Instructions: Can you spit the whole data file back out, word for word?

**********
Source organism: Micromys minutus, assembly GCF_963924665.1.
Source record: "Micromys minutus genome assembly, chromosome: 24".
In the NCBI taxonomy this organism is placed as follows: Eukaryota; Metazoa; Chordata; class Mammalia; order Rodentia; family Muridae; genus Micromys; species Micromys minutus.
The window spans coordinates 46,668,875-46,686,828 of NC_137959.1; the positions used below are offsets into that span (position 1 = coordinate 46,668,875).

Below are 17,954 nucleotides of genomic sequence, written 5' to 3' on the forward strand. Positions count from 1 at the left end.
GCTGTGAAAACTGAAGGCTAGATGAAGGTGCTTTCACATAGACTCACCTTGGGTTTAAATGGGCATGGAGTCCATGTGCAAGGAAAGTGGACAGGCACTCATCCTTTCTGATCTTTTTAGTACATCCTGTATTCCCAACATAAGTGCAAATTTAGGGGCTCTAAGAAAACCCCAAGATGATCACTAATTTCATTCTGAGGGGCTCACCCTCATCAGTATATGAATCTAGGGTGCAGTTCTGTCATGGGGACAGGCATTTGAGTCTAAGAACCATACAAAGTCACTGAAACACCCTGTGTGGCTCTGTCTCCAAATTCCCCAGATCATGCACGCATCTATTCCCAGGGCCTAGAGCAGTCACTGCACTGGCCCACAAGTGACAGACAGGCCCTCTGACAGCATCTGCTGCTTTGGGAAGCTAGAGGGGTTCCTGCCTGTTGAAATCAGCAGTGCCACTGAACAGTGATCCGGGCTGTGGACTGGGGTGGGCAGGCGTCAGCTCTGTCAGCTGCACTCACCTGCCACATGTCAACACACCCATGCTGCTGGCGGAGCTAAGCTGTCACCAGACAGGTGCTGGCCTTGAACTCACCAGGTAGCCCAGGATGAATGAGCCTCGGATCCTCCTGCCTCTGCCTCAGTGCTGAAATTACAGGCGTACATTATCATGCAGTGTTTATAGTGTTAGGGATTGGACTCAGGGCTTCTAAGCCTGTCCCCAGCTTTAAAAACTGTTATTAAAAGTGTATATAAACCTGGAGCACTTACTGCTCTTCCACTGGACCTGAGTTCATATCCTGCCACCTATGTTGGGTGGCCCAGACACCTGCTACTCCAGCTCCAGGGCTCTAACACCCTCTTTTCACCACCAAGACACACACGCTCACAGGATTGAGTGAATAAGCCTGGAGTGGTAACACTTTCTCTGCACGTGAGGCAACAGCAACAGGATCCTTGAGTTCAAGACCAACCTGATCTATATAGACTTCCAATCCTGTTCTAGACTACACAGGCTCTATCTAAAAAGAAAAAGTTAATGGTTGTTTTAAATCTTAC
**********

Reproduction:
Source organism: Micromys minutus, assembly GCF_963924665.1.
Source record: "Micromys minutus genome assembly, chromosome: 24".
In the NCBI taxonomy this organism is placed as follows: Eukaryota; Metazoa; Chordata; class Mammalia; order Rodentia; family Muridae; genus Micromys; species Micromys minutus.
The window spans coordinates 46,668,875-46,686,828 of NC_137959.1; the positions used below are offsets into that span (position 1 = coordinate 46,668,875).

Below are 17,954 nucleotides of genomic sequence, written 5' to 3' on the forward strand. Positions count from 1 at the left end.
GCTGTGAAAACTGAAGGCTAGATGAAGGTGCTTTCACATAGACTCACCTTGGGTTTAAATGGGCATGGAGTCCATGTGCAAGGAAAGTGGACAGGCACTCATCCTTTCTGATCTTTTTAGTACATCCTGTATTCCCAACATAAGTGCAAATTTAGGGGCTCTAAGAAAACCCCAAGATGATCACTAATTTCATTCTGAGGGGCTCACCCTCATCAGTATATGAATCTAGGGTGCAGTTCTGTCATGGGGACAGGCATTTGAGTCTAAGAACCATACAAAGTCACTGAAACACCCTGTGTGGCTCTGTCTCCAAATTCCCCAGATCATGCACGCATCTATTCCCAGGGCCTAGAGCAGTCACTGCACTGGCCCACAAGTGACAGACAGGCCCTCTGACAGCATCTGCTGCTTTGGGAAGCTAGAGGGGTTCCTGCCTGTTGAAATCAGCAGTGCCACTGAACAGTGATCCGGGCTGTGGACTGGGGTGGGCAGGCGTCAGCTCTGTCAGCTGCACTCACCTGCCACATGTCAACACACCCATGCTGCTGGCGGAGCTAAGCTGTCACCAGACAGGTGCTGGCCTTGAACTCACCAGGTAGCCCAGGATGAATGAGCCTCGGATCCTCCTGCCTCTGCCTCAGTGCTGAAATTACAGGCGTACATTATCATGCAGTGTTTATAGTGTTAGGGATTGGACTCAGGGCTTCTAAGCCTGTCCCCAGCTTTAAAAACTGTTATTAAAAGTGTATATAAACCTGGAGCACTTACTGCTCTTCCACTGGACCTGAGTTCATATCCTGCCACCTATGTTGGGTGGCCCAGACACCTGCTACTCCAGCTCCAGGGCTCTAACACCCTCTTTTCACCACCAAGACACACACGCTCACAGGATTGAGTGAATAAGCCTGGAGTGGTAACACTTTCTCTGCACGTGAGGCAACAGCAACAGGATCCTTGAGTTCAAGACCAACCTGATCTATATAGACTTCCAATCCTGTTCTAGACTACACAGGCTCTATCTAAAAAGAAAAAGTTAATGGTTGTTTTAAATCTTAC